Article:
Police reportedly know who in Interblue profited from emissions

THE SLOVAK police confirmed on January 13 that they received information from the Swiss police on copies of bank statements and transfer orders of the company Interblue Group, which earned about €47 million in profits in 2008 from selling excess carbon dioxide emissions quotas purchased from Slovakia.

THE SLOVAK police confirmed on January 13 that they received information from the Swiss police on copies of bank statements and transfer orders of the company Interblue Group, which earned about €47 million in profits in 2008 from selling excess carbon dioxide emissions quotas purchased from Slovakia.

Prime Minister Robert Fico has promised to publish the information about the case, the Sme daily reported.

The case began in 2008 when the state sold its excess CO2 emissions quotas to a small, unknown firm then operating out of a US garage called Interblue Group, at €5.05 per ton, a price significantly lower than the market value. The police estimated the damages suffered by the state at about €66 million.

The deal resulted in the dismissal of at least two ministers nominated by the Slovak National Party (SNS), as well as the SNS eventually losing political control of the ministry. The firm was subsequently dissolved and was reported to have been re-established as Interblue Group Europe, registered in Switzerland.

Slovak police asked for the files as part of their investigation into alleged money laundering that purportedly accompanied the emissions trade. The results of the investigation were unclear. The police stated that because selling the emissions for such a low price was not a crime, the people behind Interblue had no reason to launder the money, Sme wrote.

The police closed their investigation in October 2013, saying they did not find sufficient evidence proving that the sale of the emissions was disadvantageous for the country.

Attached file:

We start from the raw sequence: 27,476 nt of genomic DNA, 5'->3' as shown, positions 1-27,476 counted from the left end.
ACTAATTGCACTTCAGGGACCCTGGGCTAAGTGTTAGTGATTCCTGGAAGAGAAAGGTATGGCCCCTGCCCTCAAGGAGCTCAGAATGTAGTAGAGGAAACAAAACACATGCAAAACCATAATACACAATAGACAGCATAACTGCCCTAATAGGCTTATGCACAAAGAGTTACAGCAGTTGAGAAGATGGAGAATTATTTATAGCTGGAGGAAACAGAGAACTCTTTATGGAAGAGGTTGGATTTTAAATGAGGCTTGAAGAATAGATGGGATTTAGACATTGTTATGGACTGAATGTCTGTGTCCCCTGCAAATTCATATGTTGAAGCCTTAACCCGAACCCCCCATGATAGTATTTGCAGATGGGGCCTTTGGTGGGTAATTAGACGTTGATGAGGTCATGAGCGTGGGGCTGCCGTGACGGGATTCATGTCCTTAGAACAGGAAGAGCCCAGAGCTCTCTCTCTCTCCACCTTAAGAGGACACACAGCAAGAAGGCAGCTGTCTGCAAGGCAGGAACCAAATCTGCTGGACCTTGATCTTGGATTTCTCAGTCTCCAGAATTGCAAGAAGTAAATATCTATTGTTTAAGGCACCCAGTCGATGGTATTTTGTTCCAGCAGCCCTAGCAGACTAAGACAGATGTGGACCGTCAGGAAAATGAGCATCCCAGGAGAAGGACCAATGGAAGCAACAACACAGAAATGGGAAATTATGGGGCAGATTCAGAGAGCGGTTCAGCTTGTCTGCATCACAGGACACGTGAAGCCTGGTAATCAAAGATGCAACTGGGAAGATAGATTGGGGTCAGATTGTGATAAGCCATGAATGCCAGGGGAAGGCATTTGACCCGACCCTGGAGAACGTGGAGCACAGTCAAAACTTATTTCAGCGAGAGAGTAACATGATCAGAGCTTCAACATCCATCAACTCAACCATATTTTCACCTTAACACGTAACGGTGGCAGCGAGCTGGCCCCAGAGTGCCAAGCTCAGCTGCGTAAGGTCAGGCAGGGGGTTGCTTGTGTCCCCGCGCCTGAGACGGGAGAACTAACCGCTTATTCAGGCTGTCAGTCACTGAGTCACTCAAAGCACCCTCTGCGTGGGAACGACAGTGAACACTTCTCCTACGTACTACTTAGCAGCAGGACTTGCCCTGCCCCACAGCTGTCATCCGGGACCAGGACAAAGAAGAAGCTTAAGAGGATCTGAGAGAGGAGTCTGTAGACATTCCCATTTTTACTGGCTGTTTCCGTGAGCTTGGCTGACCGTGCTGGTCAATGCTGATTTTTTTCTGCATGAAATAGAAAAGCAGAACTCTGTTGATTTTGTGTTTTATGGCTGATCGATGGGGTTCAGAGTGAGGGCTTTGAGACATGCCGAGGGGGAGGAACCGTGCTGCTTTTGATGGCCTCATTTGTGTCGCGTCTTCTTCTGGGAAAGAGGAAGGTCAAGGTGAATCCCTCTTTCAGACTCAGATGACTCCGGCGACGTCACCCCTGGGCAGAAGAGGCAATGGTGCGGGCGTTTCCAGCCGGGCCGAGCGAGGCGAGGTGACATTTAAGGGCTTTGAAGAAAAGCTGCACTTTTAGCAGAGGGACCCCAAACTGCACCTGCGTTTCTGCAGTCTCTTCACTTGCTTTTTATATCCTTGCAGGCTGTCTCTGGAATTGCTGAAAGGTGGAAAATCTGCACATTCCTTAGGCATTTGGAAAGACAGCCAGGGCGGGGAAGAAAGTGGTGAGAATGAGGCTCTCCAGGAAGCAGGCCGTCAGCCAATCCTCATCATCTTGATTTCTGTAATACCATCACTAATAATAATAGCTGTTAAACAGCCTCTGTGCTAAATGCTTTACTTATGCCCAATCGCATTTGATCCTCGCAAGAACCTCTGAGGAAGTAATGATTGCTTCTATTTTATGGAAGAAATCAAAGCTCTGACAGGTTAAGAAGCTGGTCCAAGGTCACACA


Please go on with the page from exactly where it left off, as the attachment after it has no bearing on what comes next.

While the police’s statements seem to indicate that they received the documents only recently, the Swiss prosecutor’s office claimed to have sent the files pertaining to the alleged money laundering two years ago. Moreover, four years ago, the police received information on who might have been behind Interblue Group.

At the time, one Swiss bank reported dubious transfers on Interblue’s accounts to the local financial police and blocked the money for several days. The Swiss police subsequently asked their Slovak counterpart for any information regarding people connected to the company, Sme wrote.

Meanwhile Freedom and Solidarity (SaS) MP Ľubomír Galko and civic presidential candidate Andrej Kiska have demanded that the documents are confirmed and published.

“[I want Fico] to confirm or deny that no member of the governing Smer party, their family members or individuals from business circles linked to the party are on that list; furthermore, that no other politically or socially active individuals are there, either,” Kiska said, as quoted by the TASR newswire.

Kiska also said that Fico and Interior Minister Robert Kaliňák should publicly declare what they plan to do with the list. According to him, people are growing frustrated over seeing major corruption scandals constantly swept under the carpet. Kiska maintains that, if elected, he would never allow such a thing to happen.

Though Fico said during the political talk show broadcast by the Slovak Radio (SRo) on January 11 that they will publish any information concerning the case, the Government Office did not respond to questions sent by Sme. Even Kaliňák did not say when or even whether he will publish the files.

Source: Sme, TASR

For more information about this story please see: Swiss leave Interblue emissions investigation to Slovakia

Compiled by Radka Minarechová from press reports

The Slovak Spectator cannot vouch for the accuracy of the information presented in its Flash News postings.

The processing of personal data is subject to our Privacy Policy and the Cookie Policy. Before submitting your e-mail address, please make sure to acquaint yourself with these documents.

Top stories

Owls indicate the spring is coming

Male owls lured by bird calls fly in to take a look at the intruder.

Long-eared owl

“By a sharp knife” cuts through the heart of injustice in Slovakia

A film inspired by the 2005 murder of student Daniel Tupý will be premiered to the Slovak public on February 21.

Director Teodor Kuhn behind the scenes of Ostrým Nožom.

The moment that changed my perception of the media

One flew over the newsprint: Images from the history of the Sme daily

Alexej Fulmek (right) and Karol Ježík in the early days of Sme.